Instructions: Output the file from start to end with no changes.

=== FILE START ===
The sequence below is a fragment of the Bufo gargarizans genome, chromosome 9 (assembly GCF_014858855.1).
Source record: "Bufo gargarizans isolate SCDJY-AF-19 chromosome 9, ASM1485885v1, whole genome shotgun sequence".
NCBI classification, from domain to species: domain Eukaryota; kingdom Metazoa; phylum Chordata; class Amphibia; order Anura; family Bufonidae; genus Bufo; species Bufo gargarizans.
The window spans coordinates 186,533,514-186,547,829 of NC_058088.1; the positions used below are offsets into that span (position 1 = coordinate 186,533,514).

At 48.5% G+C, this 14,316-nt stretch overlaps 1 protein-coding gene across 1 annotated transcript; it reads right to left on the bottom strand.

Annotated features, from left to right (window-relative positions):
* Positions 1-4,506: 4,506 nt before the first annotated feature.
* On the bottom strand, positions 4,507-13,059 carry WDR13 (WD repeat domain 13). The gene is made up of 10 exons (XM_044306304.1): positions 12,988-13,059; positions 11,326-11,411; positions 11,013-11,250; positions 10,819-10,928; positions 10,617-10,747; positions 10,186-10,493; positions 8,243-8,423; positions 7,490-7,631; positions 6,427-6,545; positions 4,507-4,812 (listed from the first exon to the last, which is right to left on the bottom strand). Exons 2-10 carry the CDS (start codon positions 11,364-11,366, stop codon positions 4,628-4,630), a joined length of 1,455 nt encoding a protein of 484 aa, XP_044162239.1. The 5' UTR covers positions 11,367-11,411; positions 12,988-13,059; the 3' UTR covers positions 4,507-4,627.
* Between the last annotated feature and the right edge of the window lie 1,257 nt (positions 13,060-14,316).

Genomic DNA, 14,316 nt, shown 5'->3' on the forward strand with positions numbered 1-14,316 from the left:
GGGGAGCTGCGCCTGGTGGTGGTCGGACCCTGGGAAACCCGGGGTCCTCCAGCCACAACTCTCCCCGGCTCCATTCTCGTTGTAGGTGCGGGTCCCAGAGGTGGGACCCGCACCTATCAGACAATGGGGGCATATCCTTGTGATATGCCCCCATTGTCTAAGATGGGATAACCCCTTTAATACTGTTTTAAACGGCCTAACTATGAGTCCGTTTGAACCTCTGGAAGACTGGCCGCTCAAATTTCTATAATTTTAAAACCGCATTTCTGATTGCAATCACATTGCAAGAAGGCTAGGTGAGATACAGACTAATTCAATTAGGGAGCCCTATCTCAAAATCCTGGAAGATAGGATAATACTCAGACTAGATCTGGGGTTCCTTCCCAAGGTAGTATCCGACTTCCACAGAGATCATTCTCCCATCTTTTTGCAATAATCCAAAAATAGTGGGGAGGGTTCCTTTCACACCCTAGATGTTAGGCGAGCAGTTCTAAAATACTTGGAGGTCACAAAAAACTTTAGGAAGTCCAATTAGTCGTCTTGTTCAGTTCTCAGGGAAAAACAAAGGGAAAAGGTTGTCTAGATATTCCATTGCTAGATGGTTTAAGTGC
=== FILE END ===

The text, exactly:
The sequence below is a fragment of the Bufo gargarizans genome, chromosome 9 (assembly GCF_014858855.1).
Source record: "Bufo gargarizans isolate SCDJY-AF-19 chromosome 9, ASM1485885v1, whole genome shotgun sequence".
NCBI classification, from domain to species: domain Eukaryota; kingdom Metazoa; phylum Chordata; class Amphibia; order Anura; family Bufonidae; genus Bufo; species Bufo gargarizans.
The window spans coordinates 186,533,514-186,547,829 of NC_058088.1; the positions used below are offsets into that span (position 1 = coordinate 186,533,514).

At 48.5% G+C, this 14,316-nt stretch overlaps 1 protein-coding gene across 1 annotated transcript; it reads right to left on the bottom strand.

Annotated features, from left to right (window-relative positions):
* Positions 1-4,506: 4,506 nt before the first annotated feature.
* On the bottom strand, positions 4,507-13,059 carry WDR13 (WD repeat domain 13). The gene is made up of 10 exons (XM_044306304.1): positions 12,988-13,059; positions 11,326-11,411; positions 11,013-11,250; positions 10,819-10,928; positions 10,617-10,747; positions 10,186-10,493; positions 8,243-8,423; positions 7,490-7,631; positions 6,427-6,545; positions 4,507-4,812 (listed from the first exon to the last, which is right to left on the bottom strand). Exons 2-10 carry the CDS (start codon positions 11,364-11,366, stop codon positions 4,628-4,630), a joined length of 1,455 nt encoding a protein of 484 aa, XP_044162239.1. The 5' UTR covers positions 11,367-11,411; positions 12,988-13,059; the 3' UTR covers positions 4,507-4,627.
* Between the last annotated feature and the right edge of the window lie 1,257 nt (positions 13,060-14,316).

Genomic DNA, 14,316 nt, shown 5'->3' on the forward strand with positions numbered 1-14,316 from the left:
GGGGAGCTGCGCCTGGTGGTGGTCGGACCCTGGGAAACCCGGGGTCCTCCAGCCACAACTCTCCCCGGCTCCATTCTCGTTGTAGGTGCGGGTCCCAGAGGTGGGACCCGCACCTATCAGACAATGGGGGCATATCCTTGTGATATGCCCCCATTGTCTAAGATGGGATAACCCCTTTAATACTGTTTTAAACGGCCTAACTATGAGTCCGTTTGAACCTCTGGAAGACTGGCCGCTCAAATTTCTATAATTTTAAAACCGCATTTCTGATTGCAATCACATTGCAAGAAGGCTAGGTGAGATACAGACTAATTCAATTAGGGAGCCCTATCTCAAAATCCTGGAAGATAGGATAATACTCAGACTAGATCTGGGGTTCCTTCCCAAGGTAGTATCCGACTTCCACAGAGATCATTCTCCCATCTTTTTGCAATAATCCAAAAATAGTGGGGAGGGTTCCTTTCACACCCTAGATGTTAGGCGAGCAGTTCTAAAATACTTGGAGGTCACAAAAAACTTTAGGAAGTCCAATTAGTCGTCTTGTTCAGTTCTCAGGGAAAAACAAAGGGAAAAGGTTGTCTAGATATTCCATTGCTAGATGGTTTAAGTGC